Canadian and American pension funds are geographically diversifying their real estate portfolios, according to panelists at a breakfast event hosted by the Real Property Association of Canada and the United States-based Pension Real Estate Association in Toronto last week.
“There’s so much capital chasing quality real estate in the U.S. and Canada that we feel it’s too expensive, so we’ve started to point our capital outside those borders,” said Sharm Powell, director of the Canada Pension Plan Investment Board (CPPIB), which has a $34-billion real estate portfolio in 15 countries and offices in Toronto, Hong Kong, London, New York City, Sao Paulo and Mumbai.
“As we grow into these other markets, one of the things we think about first and foremost is the quality of partner and what type of assets we can access with them.”
Ivanhoé Cambridge global chief investment officer Sylvain Fortier said the real estate subsidiary of the Caisse de dépôt et placement du Québec pension fund has a portfolio worth approximately $45 billion, with about 40 per cent invested in Canada, 32 per cent in the U.S., 15 per cent in Europe, and the rest in Latin America and Asia.
Ivanhoé Cambridge likes office space in U.S. gateway markets
“We very much like U.S. office in big gateway markets, and we like London a lot and Paris a lot. If we have to have vacant buildings, where do we want them? That’s where lenders go back first and that’s where the capital markets went back first in 2010 and 2011, so we like those big markets.
“We started multi-family three years ago and we’re now over 20,000 units, mostly in London, San Francisco, New York and southern California, and some gateway markets like Washington, D.C. and Seattle.”
Fortier said Ivanhoé Cambridge has been rather cautious over the past five years and, as prices have gone up during that time, the company has both purchased and sold about $25 billion in assets. He also emphasized the importance of choosing international partners with their own product pipelines, and he expects Ivanhoé Cambridge to grow in Asia and the U.S.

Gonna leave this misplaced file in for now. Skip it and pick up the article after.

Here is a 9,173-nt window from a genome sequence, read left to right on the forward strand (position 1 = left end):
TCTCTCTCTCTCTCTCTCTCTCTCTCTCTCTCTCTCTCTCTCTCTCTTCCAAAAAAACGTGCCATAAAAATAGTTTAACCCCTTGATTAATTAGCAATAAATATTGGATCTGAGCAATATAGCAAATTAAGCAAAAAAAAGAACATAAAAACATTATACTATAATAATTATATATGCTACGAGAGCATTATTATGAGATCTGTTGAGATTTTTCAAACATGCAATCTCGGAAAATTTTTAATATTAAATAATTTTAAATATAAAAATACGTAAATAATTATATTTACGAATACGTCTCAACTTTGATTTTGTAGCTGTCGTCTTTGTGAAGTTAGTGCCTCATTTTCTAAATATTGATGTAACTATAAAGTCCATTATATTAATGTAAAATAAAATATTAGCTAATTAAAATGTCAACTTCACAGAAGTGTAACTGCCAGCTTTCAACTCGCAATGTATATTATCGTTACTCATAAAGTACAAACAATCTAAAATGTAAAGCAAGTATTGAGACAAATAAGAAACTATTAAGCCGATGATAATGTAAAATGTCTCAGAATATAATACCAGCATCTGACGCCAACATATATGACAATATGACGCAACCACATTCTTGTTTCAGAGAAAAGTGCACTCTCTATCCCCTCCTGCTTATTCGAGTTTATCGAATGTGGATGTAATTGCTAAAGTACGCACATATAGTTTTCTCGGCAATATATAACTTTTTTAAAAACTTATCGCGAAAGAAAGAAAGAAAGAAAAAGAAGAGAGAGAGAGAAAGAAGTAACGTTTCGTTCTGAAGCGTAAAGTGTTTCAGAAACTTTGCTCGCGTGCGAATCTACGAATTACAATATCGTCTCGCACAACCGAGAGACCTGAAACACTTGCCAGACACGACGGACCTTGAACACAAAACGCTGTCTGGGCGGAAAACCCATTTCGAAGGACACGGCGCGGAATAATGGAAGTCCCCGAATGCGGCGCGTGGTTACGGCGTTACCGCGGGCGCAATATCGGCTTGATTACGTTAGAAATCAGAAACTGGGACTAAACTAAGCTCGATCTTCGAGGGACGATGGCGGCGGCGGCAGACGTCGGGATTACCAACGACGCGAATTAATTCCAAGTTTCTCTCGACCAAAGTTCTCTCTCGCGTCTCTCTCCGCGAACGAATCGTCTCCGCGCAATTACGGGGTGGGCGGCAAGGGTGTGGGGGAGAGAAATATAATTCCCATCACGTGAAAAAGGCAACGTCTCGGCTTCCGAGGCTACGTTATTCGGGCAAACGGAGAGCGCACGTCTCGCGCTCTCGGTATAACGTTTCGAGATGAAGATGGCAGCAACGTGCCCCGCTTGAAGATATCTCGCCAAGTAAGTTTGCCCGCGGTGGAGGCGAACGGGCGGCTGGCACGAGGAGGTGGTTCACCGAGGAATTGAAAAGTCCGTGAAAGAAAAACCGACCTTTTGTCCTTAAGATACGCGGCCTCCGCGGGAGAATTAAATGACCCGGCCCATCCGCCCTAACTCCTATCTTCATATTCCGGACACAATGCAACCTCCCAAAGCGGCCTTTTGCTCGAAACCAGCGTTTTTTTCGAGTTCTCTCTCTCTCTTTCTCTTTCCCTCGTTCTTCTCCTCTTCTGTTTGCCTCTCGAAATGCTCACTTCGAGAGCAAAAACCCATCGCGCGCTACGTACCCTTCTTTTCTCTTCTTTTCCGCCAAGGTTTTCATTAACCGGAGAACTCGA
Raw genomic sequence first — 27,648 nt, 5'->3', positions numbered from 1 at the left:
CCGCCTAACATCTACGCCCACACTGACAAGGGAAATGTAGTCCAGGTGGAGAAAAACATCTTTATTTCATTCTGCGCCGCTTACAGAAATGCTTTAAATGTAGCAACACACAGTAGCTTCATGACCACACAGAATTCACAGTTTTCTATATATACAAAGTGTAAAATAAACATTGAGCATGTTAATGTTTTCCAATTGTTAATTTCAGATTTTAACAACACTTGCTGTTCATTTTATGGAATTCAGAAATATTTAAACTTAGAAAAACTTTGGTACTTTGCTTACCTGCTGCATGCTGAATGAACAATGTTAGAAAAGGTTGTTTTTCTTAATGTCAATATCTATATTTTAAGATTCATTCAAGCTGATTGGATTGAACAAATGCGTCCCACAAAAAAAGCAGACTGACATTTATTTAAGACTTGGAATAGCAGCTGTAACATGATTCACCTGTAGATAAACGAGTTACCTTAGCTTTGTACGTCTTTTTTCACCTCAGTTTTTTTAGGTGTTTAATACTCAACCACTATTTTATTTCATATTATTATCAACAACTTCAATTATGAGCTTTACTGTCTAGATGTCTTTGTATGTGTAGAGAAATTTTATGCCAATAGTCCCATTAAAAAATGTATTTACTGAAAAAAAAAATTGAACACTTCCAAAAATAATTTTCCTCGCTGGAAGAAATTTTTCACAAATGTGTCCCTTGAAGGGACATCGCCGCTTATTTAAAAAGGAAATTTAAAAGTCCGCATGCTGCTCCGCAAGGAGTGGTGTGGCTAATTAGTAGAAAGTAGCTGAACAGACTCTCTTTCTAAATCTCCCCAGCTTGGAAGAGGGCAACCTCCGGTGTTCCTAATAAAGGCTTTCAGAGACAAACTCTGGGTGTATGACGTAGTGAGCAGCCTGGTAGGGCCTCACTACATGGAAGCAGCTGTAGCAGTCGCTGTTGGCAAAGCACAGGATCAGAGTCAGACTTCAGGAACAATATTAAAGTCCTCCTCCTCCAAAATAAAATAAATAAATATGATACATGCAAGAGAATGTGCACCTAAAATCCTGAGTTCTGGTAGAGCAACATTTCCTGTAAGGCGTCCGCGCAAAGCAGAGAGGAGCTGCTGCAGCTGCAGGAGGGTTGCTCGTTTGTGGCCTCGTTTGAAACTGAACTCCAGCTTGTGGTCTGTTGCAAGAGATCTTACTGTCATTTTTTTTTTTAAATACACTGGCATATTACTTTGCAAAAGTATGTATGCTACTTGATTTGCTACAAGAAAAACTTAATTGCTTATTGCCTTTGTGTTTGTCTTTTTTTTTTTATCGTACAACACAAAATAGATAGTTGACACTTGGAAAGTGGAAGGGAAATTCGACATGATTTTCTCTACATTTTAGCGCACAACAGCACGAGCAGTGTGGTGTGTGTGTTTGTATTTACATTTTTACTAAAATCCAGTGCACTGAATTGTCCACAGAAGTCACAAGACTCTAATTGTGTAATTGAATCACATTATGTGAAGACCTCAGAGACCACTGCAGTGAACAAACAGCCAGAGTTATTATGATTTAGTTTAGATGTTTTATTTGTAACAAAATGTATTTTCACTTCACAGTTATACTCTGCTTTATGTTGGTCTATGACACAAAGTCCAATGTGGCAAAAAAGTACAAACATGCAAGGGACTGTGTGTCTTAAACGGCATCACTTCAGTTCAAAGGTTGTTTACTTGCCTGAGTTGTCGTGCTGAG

Powell said returns are lower than what she’d like these days and that CPPIB has sold more than it has bought over the past several months, particularly in Canada.
Preferred financial instruments
Kevin Faxon is managing director and head of real estate Americas for J.P. Morgan Asset Management, which is involved in $75 billion worth of real estate around the world. While more than 70 per cent of that is held in the U.S., he talked about investing in Europe and Asia.
“There are many Europes when it comes to investing, so that drives you towards closed-end private equity funds that are mortgage-focused by geography or strategy,” said Faxon. “If you go to Asia, it has been exclusively a closed-end, higher return strategy.”
While the panelists are all advocates of global diversification, they admitted pulling it off can be difficult for investors with limited staff sizes to take part.
“You have to have a very long-term view of it and the ability to execute on it and stay the course, and that’s tough for some smaller organizations,” said Tom Garbutt, managing director and head of global real estate for TIAA-CREF, which has just under $90 billion in assets under management in the U.S., Europe, the Asia-Pacific region and South America.
Investing in emerging markets
Garbutt believes real estate is a good choice for companies looking to invest in emerging markets.
“Real estate helps us capture emerging economies, especially when those economies are high-consumption economies. Doing a retail play or a hard asset play could bring some very interesting value that you might not catch in the public market.
“We think by going into real estate through a private market approach, in certain places, does have its benefits. But you have to have the stomach to be in there for the long haul.”
Powell also discussed CPPIB’s first foray into China via a fund investment, which was with a partner that didn’t turn out to be as strong as originally hoped. It made her realize just how important solid partnerships are when entering new countries.
“Now when we go into emerging markets, we look for the biggest, the best and the most liquid, and we try and stick with them.”